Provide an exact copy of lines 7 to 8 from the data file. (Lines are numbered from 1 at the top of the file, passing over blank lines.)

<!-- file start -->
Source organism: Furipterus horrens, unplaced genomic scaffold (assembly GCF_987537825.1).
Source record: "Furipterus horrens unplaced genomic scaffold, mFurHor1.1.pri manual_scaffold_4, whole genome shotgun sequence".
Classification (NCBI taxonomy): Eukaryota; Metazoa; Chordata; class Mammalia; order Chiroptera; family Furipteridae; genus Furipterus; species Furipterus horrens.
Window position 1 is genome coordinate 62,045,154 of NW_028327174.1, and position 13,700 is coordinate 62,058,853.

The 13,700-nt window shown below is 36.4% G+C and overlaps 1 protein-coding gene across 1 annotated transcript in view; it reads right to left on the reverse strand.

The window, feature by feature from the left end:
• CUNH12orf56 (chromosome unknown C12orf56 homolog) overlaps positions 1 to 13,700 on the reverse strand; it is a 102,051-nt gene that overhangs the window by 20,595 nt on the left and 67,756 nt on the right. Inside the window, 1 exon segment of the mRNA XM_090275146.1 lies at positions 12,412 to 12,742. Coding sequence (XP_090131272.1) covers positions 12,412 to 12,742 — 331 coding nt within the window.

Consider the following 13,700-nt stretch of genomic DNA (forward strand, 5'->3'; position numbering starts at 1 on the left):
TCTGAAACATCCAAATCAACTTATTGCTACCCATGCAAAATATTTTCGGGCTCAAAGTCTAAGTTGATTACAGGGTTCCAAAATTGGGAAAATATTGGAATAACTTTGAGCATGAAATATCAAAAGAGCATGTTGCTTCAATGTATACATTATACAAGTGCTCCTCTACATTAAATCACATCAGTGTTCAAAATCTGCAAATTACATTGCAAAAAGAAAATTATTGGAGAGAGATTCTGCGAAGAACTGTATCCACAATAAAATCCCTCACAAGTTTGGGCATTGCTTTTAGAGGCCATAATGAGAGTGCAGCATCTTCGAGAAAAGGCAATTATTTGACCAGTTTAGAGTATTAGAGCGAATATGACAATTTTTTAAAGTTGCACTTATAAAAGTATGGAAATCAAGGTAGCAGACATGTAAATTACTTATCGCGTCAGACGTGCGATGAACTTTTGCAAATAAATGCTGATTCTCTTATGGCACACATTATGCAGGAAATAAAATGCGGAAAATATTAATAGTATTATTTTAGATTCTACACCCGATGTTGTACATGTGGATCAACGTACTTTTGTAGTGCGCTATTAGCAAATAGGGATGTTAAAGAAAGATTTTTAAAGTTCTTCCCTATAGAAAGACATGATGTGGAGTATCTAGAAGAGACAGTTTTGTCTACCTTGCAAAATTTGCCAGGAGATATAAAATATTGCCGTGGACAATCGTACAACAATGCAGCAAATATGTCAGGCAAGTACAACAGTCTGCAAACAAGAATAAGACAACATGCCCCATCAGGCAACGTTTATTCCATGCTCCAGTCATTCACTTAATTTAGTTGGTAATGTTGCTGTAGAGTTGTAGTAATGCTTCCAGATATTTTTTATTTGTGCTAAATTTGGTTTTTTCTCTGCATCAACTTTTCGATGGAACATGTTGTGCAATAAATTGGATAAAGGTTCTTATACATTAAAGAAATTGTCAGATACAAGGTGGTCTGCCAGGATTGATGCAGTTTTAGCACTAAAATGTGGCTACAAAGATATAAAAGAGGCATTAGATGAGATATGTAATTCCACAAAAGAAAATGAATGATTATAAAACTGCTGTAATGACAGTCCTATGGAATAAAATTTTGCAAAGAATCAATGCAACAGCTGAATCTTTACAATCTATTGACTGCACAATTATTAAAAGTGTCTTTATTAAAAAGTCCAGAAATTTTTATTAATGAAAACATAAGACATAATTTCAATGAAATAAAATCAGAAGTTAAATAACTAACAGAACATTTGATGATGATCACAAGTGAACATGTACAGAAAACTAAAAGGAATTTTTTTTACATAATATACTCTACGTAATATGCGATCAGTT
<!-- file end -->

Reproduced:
• CUNH12orf56 (chromosome unknown C12orf56 homolog) overlaps positions 1 to 13,700 on the reverse strand; it is a 102,051-nt gene that overhangs the window by 20,595 nt on the left and 67,756 nt on the right. Inside the window, 1 exon segment of the mRNA XM_090275146.1 lies at positions 12,412 to 12,742. Coding sequence (XP_090131272.1) covers positions 12,412 to 12,742 — 331 coding nt within the window.

Consider the following 13,700-nt stretch of genomic DNA (forward strand, 5'->3'; position numbering starts at 1 on the left):